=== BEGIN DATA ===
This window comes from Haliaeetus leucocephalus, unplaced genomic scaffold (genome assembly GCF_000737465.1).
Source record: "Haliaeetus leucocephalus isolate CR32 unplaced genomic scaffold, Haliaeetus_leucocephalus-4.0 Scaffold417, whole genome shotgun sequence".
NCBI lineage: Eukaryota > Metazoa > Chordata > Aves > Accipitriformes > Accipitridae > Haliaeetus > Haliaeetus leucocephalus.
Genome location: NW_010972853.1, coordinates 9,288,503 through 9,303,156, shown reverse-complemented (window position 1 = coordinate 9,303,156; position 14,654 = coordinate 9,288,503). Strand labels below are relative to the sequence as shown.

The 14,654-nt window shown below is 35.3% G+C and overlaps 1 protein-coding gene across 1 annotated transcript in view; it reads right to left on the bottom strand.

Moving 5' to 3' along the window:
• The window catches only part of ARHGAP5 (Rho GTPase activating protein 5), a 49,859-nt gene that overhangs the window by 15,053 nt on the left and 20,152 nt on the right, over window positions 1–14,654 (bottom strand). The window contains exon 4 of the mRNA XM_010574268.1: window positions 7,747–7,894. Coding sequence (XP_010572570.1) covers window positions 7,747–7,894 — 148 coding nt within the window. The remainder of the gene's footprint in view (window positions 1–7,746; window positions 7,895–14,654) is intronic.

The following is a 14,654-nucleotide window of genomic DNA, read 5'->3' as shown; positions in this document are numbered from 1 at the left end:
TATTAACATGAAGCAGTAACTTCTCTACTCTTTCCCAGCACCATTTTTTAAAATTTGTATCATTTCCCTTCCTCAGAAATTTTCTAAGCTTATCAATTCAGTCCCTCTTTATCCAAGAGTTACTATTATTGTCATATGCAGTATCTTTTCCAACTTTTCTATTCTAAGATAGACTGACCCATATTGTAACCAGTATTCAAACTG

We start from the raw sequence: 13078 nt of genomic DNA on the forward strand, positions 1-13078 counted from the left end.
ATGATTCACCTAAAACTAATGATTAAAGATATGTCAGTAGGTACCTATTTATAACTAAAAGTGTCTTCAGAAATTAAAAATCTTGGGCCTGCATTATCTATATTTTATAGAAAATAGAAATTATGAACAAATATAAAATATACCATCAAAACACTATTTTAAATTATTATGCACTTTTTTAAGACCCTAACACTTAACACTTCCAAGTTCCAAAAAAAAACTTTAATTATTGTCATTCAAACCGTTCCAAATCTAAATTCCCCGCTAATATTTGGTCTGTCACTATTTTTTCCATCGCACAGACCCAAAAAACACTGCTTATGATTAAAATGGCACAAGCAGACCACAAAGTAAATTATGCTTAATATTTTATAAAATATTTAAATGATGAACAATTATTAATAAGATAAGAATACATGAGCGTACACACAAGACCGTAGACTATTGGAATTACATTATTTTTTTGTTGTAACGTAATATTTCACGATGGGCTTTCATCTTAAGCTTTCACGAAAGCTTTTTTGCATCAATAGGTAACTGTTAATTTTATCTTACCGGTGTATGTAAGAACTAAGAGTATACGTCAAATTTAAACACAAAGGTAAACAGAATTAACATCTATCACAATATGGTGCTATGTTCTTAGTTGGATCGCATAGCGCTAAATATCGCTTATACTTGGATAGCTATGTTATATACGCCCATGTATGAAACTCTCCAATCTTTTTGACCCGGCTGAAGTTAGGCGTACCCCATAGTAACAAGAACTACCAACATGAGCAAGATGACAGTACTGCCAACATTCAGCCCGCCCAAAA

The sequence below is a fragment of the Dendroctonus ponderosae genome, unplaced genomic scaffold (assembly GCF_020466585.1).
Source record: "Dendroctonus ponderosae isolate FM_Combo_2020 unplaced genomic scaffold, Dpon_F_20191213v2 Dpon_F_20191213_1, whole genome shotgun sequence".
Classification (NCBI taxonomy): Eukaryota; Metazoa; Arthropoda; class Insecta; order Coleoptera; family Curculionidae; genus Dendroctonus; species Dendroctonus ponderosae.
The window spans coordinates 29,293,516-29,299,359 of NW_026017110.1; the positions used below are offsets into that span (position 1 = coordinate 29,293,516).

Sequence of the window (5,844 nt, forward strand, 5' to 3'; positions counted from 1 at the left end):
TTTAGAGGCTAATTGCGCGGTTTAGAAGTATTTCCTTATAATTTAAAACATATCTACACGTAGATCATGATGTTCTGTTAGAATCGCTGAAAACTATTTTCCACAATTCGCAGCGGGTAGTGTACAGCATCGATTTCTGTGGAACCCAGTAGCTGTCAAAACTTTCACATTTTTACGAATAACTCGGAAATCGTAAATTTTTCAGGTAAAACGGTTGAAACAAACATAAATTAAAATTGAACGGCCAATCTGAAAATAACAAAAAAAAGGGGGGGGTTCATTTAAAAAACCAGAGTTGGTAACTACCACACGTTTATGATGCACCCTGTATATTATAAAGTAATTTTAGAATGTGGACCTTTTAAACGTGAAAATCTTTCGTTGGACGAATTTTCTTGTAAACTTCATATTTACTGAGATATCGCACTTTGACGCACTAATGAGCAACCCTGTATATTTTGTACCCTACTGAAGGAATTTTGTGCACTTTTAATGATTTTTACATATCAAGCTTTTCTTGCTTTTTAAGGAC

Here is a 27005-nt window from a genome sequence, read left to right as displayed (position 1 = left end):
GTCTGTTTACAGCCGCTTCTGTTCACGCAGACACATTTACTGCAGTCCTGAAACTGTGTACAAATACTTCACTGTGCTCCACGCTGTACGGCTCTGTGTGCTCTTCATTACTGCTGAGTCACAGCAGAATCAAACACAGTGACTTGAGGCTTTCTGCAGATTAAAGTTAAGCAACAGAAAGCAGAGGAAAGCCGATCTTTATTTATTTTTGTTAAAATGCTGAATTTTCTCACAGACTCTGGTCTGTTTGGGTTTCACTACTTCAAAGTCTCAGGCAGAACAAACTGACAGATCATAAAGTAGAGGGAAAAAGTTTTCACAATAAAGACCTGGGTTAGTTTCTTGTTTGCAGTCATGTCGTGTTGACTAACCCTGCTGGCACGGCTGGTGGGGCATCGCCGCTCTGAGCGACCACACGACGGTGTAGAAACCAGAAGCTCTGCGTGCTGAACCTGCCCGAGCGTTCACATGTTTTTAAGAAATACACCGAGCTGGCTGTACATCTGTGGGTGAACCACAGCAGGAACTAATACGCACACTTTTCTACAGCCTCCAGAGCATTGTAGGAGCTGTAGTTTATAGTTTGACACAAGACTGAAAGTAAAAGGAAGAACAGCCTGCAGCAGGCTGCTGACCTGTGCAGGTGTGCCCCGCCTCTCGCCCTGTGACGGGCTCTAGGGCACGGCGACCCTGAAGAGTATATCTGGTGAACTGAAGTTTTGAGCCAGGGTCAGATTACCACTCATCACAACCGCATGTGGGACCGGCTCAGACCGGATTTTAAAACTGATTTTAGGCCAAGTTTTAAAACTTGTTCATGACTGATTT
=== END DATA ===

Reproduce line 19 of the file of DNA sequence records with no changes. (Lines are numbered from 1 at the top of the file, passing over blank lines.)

GTCTGTTTACAGCCGCTTCTGTTCACGCAGACACATTTACTGCAGTCCTGAAACTGTGTACAAATACTTCACTGTGCTCCACGCTGTACGGCTCTGTGTGCTCTTCATTACTGCTGAGTCACAGCAGAATCAAACACAGTGACTTGAGGCTTTCTGCAGATTAAAGTTAAGCAACAGAAAGCAGAGGAAAGCCGATCTTTATTTATTTTTGTTAAAATGCTGAATTTTCTCACAGACTCTGGTCTGTTTGGGTTTCACTACTTCAAAGTCTCAGGCAGAACAAACTGACAGATCATAAAGTAGAGGGAAAAAGTTTTCACAATAAAGACCTGGGTTAGTTTCTTGTTTGCAGTCATGTCGTGTTGACTAACCCTGCTGGCACGGCTGGTGGGGCATCGCCGCTCTGAGCGACCACACGACGGTGTAGAAACCAGAAGCTCTGCGTGCTGAACCTGCCCGAGCGTTCACATGTTTTTAAGAAATACACCGAGCTGGCTGTACATCTGTGGGTGAACCACAGCAGGAACTAATACGCACACTTTTCTACAGCCTCCAGAGCATTGTAGGAGCTGTAGTTTATAGTTTGACACAAGACTGAAAGTAAAAGGAAGAACAGCCTGCAGCAGGCTGCTGACCTGTGCAGGTGTGCCCCGCCTCTCGCCCTGTGACGGGCTCTAGGGCACGGCGACCCTGAAGAGTATATCTGGTGAACTGAAGTTTTGAGCCAGGGTCAGATTACCACTCATCACAACCGCATGTGGGACCGGCTCAGACCGGATTTTAAAACTGATTTTAGGCCAAGTTTTAAAACTTGTTCATGACTGATTT